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I have a couple of hives with spotty brood. It doesn’t look like pms. Also…not foulbrood….either a or e. All of the larvae look pearl white. The queen appears to return to frames and fill in the empties, so there is a mix of brood everywhere….eggs to emerging brood. The hives seem healthy with big populations and have been making swarm cells.
I guess it could be inbred or failing queens but the colonies seem to be doing so well.
I took a five frame split from one today and added a newly mated ‘store bought’ queen. I’m going to be interested to see how her brood looks…..in case it is some sort of comb laden plague or some sort of nurse bee parasite.

The first picture is the frame with bees



The frame with bees shaken off



A closer image.

 

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Dan, are all the frames like this? Could just be a timing issue. I would move that frame to the outer edge of the brood nest, like position 2 or 9 and give the queen a drawn but totally empty comb. See if she lays it solid. I think she is running out of room and is laying in any empty cell she can find, thus the differing ages all over the same frame.
 

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Discussion Starter #3
Dan, are all the frames like this? Could just be a timing issue.
It crossed my mind that this might be a continuation of an early spring problem….maybe a lack of pollen. Not the case now though. But, if the nurse bees weren’t able to keep all of the brood viable early on then the pattern might have persisted. All of the brood frames are spotty though. When I find a patch of newly hatched eggs, it is apparent that she is laying in every cell.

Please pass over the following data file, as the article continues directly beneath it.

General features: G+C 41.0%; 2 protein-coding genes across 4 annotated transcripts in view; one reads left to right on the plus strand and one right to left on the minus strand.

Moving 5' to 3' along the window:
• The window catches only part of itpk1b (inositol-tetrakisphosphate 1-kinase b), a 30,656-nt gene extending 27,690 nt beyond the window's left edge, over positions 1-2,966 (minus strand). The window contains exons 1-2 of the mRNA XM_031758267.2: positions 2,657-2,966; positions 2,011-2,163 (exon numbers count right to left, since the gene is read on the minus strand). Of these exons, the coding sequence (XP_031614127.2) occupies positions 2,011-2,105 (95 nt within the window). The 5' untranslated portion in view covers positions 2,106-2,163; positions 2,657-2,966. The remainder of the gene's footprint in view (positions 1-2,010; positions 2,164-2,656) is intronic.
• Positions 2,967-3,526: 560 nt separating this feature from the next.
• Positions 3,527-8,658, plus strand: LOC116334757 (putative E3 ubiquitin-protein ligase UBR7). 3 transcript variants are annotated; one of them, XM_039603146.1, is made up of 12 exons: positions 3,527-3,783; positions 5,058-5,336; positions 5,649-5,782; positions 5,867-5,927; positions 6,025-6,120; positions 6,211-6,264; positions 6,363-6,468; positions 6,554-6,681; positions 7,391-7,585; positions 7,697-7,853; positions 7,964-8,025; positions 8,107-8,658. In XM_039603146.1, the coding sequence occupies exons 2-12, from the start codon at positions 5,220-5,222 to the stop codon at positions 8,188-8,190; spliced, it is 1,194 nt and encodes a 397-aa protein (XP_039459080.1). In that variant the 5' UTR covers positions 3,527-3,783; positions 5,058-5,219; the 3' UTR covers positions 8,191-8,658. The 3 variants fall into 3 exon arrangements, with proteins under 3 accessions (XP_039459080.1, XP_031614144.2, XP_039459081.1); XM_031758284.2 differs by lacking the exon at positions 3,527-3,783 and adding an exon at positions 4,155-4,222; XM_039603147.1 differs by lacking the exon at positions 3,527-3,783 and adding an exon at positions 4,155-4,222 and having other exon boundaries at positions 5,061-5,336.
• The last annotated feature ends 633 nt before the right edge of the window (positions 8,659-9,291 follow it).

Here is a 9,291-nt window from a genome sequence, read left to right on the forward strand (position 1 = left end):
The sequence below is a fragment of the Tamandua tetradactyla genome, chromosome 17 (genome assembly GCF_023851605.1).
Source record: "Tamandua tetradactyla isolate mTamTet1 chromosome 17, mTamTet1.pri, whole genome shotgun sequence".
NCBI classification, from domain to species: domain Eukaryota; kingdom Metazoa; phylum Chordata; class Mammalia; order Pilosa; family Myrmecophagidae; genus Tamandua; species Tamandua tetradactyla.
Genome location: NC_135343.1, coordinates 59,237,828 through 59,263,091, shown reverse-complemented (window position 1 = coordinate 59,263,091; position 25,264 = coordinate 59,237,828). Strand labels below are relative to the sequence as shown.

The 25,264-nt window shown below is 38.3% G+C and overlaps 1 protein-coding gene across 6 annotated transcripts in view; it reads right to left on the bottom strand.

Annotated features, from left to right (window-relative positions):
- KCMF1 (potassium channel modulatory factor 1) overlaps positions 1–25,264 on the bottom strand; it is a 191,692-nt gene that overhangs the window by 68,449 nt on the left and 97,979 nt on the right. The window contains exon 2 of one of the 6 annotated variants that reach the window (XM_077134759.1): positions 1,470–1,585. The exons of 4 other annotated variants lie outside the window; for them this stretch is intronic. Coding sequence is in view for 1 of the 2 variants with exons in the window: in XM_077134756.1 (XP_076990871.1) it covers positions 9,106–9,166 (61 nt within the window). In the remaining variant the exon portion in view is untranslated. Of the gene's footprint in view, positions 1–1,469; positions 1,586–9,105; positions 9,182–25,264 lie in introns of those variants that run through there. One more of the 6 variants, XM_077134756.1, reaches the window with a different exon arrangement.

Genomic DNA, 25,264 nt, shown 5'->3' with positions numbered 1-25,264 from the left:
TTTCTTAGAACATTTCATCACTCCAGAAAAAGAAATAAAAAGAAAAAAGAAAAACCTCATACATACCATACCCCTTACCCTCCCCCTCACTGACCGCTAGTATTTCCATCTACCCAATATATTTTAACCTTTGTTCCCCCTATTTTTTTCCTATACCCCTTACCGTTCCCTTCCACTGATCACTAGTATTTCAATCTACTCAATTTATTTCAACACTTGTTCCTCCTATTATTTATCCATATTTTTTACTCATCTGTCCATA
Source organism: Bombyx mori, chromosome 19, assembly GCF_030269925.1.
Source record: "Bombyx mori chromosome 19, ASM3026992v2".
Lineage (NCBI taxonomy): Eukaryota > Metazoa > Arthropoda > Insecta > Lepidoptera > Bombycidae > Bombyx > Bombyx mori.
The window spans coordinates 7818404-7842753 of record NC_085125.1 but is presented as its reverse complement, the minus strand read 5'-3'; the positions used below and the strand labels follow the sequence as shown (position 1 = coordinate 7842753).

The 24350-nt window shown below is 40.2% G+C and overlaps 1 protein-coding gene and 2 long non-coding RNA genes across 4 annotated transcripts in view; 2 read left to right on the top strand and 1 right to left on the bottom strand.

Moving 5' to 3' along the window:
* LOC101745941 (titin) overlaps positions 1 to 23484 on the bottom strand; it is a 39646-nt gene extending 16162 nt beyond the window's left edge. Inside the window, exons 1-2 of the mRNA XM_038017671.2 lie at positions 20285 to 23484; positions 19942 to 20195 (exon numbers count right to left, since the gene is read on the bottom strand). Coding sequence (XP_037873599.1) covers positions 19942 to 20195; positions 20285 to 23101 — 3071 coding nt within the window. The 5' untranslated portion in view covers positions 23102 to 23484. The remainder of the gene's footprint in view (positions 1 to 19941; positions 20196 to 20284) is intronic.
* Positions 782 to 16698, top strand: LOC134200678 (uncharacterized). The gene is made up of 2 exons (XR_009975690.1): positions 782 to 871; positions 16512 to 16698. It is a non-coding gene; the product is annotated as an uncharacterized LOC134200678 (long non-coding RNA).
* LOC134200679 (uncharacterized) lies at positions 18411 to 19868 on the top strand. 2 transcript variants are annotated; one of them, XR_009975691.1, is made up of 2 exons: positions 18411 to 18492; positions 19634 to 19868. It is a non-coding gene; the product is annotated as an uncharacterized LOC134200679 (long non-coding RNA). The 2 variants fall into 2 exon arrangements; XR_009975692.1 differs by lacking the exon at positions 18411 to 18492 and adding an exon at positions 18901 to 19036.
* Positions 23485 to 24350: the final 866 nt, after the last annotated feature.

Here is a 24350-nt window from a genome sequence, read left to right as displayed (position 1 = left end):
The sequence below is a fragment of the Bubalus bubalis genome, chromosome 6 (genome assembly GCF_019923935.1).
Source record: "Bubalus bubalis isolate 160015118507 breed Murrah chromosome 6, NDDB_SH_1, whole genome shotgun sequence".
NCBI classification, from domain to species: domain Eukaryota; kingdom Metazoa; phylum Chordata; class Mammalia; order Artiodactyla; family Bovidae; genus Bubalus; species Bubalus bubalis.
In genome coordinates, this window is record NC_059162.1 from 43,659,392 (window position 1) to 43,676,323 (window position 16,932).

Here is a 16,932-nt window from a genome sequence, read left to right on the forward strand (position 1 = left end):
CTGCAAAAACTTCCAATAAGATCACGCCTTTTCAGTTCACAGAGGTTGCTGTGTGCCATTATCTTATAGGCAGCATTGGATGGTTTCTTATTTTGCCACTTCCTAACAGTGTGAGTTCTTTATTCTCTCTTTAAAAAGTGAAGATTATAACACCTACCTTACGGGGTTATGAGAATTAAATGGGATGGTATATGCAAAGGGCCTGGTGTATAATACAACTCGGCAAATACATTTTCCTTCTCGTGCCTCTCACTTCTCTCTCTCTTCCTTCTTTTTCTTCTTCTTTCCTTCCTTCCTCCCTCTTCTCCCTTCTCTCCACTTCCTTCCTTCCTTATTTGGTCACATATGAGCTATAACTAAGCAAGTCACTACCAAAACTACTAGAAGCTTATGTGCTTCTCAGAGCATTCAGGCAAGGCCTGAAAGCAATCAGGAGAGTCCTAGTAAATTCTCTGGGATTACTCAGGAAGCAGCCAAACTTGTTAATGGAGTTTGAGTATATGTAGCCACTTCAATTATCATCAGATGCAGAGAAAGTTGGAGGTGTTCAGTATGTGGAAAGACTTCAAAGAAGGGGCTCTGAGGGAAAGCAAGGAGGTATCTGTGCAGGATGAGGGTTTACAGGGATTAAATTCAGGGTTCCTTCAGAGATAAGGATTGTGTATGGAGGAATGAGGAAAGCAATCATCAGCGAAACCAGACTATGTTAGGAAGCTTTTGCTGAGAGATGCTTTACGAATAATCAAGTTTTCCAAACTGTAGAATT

Also, I don’t see any evidence of them uncapping and removing any pupae. So if they are still removing any….they seem to be removing larvae. I also, don’t see any evidence of this going on.
I could give them a few frames of empty comb, I suppose, as you suggested. I’ll have to sleep on it.
 

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Drunk queen??

I like JW's suggestion. I had some spotting issues early on in a hive, but it cleared up as they built more comb. It wasn't that dramatic though.
 

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Had a similar situation last year at my workplace, but in late may/early June. 1 hive had spotty brood on 7-8 frames, but no visible disease or damage to bees or brood. I was suspecting that it was a nutrition/food issues and decided to shake the bees into a different hive with drawn comb and fed them sugar water and MegaBee. 10 days after being shaken the brood pattern looked normal and the colony bounced back. First picture shows colony pre shake and 2nd is 10 days after being shaken. I threw away all of the spotty brood frames.
 

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Discussion Starter #6
10 days after being shaken the brood pattern looked normal and the colony bounced back.
I had decided that if they don't improve, I would shake them out and put foundation in their box and let them start from scratch.
 
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